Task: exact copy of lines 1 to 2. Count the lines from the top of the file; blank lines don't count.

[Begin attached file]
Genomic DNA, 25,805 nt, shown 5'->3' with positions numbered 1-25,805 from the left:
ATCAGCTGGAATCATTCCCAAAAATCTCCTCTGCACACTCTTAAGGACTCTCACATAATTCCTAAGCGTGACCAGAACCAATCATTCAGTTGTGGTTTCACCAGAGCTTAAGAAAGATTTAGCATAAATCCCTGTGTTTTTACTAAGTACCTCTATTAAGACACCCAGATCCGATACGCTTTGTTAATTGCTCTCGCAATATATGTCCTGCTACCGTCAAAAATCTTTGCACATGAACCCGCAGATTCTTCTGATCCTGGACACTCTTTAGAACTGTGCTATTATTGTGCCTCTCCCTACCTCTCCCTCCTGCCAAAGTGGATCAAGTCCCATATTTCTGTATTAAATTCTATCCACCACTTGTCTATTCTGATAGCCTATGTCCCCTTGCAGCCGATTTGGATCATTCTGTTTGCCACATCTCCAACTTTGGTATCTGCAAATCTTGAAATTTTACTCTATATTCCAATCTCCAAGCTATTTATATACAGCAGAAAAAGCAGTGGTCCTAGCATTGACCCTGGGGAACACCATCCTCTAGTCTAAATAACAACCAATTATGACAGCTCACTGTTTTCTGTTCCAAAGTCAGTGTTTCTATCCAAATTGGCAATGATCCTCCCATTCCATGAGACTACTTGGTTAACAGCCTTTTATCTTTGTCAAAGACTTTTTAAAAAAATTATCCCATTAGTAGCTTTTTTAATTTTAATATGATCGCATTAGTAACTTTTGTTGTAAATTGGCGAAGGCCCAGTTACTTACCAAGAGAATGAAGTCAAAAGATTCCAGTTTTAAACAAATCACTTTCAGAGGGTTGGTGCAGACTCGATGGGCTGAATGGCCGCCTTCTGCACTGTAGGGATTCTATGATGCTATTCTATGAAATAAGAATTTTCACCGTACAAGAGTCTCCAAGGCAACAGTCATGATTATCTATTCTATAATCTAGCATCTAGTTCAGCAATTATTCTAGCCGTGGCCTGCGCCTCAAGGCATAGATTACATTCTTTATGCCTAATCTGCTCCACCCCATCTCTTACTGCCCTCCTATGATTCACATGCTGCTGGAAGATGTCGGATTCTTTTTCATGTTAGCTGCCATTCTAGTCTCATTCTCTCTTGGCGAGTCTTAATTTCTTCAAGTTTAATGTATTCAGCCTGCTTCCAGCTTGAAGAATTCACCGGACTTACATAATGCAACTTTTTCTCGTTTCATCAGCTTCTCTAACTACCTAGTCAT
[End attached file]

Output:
Genomic DNA, 25,805 nt, shown 5'->3' with positions numbered 1-25,805 from the left:
ATCAGCTGGAATCATTCCCAAAAATCTCCTCTGCACACTCTTAAGGACTCTCACATAATTCCTAAGCGTGACCAGAACCAATCATTCAGTTGTGGTTTCACCAGAGCTTAAGAAAGATTTAGCATAAATCCCTGTGTTTTTACTAAGTACCTCTATTAAGACACCCAGATCCGATACGCTTTGTTAATTGCTCTCGCAATATATGTCCTGCTACCGTCAAAAATCTTTGCACATGAACCCGCAGATTCTTCTGATCCTGGACACTCTTTAGAACTGTGCTATTATTGTGCCTCTCCCTACCTCTCCCTCCTGCCAAAGTGGATCAAGTCCCATATTTCTGTATTAAATTCTATCCACCACTTGTCTATTCTGATAGCCTATGTCCCCTTGCAGCCGATTTGGATCATTCTGTTTGCCACATCTCCAACTTTGGTATCTGCAAATCTTGAAATTTTACTCTATATTCCAATCTCCAAGCTATTTATATACAGCAGAAAAAGCAGTGGTCCTAGCATTGACCCTGGGGAACACCATCCTCTAGTCTAAATAACAACCAATTATGACAGCTCACTGTTTTCTGTTCCAAAGTCAGTGTTTCTATCCAAATTGGCAATGATCCTCCCATTCCATGAGACTACTTGGTTAACAGCCTTTTATCTTTGTCAAAGACTTTTTAAAAAAATTATCCCATTAGTAGCTTTTTTAATTTTAATATGATCGCATTAGTAACTTTTGTTGTAAATTGGCGAAGGCCCAGTTACTTACCAAGAGAATGAAGTCAAAAGATTCCAGTTTTAAACAAATCACTTTCAGAGGGTTGGTGCAGACTCGATGGGCTGAATGGCCGCCTTCTGCACTGTAGGGATTCTATGATGCTATTCTATGAAATAAGAATTTTCACCGTACAAGAGTCTCCAAGGCAACAGTCATGATTATCTATTCTATAATCTAGCATCTAGTTCAGCAATTATTCTAGCCGTGGCCTGCGCCTCAAGGCATAGATTACATTCTTTATGCCTAATCTGCTCCACCCCATCTCTTACTGCCCTCCTATGATTCACATGCTGCTGGAAGATGTCGGATTCTTTTTCATGTTAGCTGCCATTCTAGTCTCATTCTCTCTTGGCGAGTCTTAATTTCTTCAAGTTTAATGTATTCAGCCTGCTTCCAGCTTGAAGAATTCACCGGACTTACATAATGCAACTTTTTCTCGTTTCATCAGCTTCTCTAACTACCTAGTCAT